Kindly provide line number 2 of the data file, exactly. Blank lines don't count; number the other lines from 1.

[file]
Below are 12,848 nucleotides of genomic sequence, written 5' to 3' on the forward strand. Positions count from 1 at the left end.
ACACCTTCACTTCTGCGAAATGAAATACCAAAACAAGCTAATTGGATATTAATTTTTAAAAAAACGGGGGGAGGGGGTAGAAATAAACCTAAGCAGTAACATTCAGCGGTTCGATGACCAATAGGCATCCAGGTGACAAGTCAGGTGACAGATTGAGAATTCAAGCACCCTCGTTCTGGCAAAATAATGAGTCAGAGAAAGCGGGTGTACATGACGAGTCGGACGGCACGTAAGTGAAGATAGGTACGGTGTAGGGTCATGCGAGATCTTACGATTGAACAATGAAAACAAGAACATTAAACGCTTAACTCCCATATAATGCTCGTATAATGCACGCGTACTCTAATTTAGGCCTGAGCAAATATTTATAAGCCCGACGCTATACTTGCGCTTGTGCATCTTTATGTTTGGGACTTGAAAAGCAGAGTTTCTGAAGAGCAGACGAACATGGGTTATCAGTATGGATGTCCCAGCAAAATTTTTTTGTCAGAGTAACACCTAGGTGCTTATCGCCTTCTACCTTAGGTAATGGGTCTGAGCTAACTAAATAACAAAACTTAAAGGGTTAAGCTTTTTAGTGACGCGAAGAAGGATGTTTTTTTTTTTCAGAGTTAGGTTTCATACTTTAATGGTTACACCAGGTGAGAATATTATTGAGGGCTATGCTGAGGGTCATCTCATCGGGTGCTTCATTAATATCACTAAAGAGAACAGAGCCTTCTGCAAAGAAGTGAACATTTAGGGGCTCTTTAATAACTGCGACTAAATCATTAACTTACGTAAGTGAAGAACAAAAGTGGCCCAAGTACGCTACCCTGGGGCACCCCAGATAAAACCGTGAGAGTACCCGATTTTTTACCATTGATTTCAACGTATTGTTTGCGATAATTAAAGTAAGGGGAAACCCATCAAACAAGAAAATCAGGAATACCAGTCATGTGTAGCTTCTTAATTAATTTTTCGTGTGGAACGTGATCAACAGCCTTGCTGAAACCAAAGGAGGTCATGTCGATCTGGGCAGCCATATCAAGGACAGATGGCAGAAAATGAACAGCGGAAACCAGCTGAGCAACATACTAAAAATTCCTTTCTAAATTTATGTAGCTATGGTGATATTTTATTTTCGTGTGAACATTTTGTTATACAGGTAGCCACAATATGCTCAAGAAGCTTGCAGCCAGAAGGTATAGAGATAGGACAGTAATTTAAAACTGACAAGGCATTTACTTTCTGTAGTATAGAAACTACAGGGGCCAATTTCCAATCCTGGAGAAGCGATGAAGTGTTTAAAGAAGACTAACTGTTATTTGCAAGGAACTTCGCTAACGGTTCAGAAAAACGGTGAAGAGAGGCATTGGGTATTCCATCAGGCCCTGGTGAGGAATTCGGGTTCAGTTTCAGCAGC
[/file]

ACACCTTCACTTCTGCGAAATGAAATACCAAAACAAGCTAATTGGATATTAATTTTTAAAAAAACGGGGGGAGGGGGTAGAAATAAACCTAAGCAGTAACATTCAGCGGTTCGATGACCAATAGGCATCCAGGTGACAAGTCAGGTGACAGATTGAGAATTCAAGCACCCTCGTTCTGGCAAAATAATGAGTCAGAGAAAGCGGGTGTACATGACGAGTCGGACGGCACGTAAGTGAAGATAGGTACGGTGTAGGGTCATGCGAGATCTTACGATTGAACAATGAAAACAAGAACATTAAACGCTTAACTCCCATATAATGCTCGTATAATGCACGCGTACTCTAATTTAGGCCTGAGCAAATATTTATAAGCCCGACGCTATACTTGCGCTTGTGCATCTTTATGTTTGGGACTTGAAAAGCAGAGTTTCTGAAGAGCAGACGAACATGGGTTATCAGTATGGATGTCCCAGCAAAATTTTTTTGTCAGAGTAACACCTAGGTGCTTATCGCCTTCTACCTTAGGTAATGGGTCTGAGCTAACTAAATAACAAAACTTAAAGGGTTAAGCTTTTTAGTGACGCGAAGAAGGATGTTTTTTTTTTTCAGAGTTAGGTTTCATACTTTAATGGTTACACCAGGTGAGAATATTATTGAGGGCTATGCTGAGGGTCATCTCATCGGGTGCTTCATTAATATCACTAAAGAGAACAGAGCCTTCTGCAAAGAAGTGAACATTTAGGGGCTCTTTAATAACTGCGACTAAATCATTAACTTACGTAAGTGAAGAACAAAAGTGGCCCAAGTACGCTACCCTGGGGCACCCCAGATAAAACCGTGAGAGTACCCGATTTTTTACCATTGATTTCAACGTATTGTTTGCGATAATTAAAGTAAGGGGAAACCCATCAAACAAGAAAATCAGGAATACCAGTCATGTGTAGCTTCTTAATTAATTTTTCGTGTGGAACGTGATCAACAGCCTTGCTGAAACCAAAGGAGGTCATGTCGATCTGGGCAGCCATATCAAGGACAGATGGCAGAAAATGAACAGCGGAAACCAGCTGAGCAACATACTAAAAATTCCTTTCTAAATTTATGTAGCTATGGTGATATTTTATTTTCGTGTGAACATTTTGTTATACAGGTAGCCACAATATGCTCAAGAAGCTTGCAGCCAGAAGGTATAGAGATAGGACAGTAATTTAAAACTGACAAGGCATTTACTTTCTGTAGTATAGAAACTACAGGGGCCAATTTCCAATCCTGGAGAAGCGATGAAGTGTTTAAAGAAGACTAACTGTTATTTGCAAGGAACTTCGCTAACGGTTCAGAAAAACGGTGAAGAGAGGCATTGGGTATTCCATCAGGCCCTGGTGAGGAATTCGGGTTCAGTTTCAGCAGC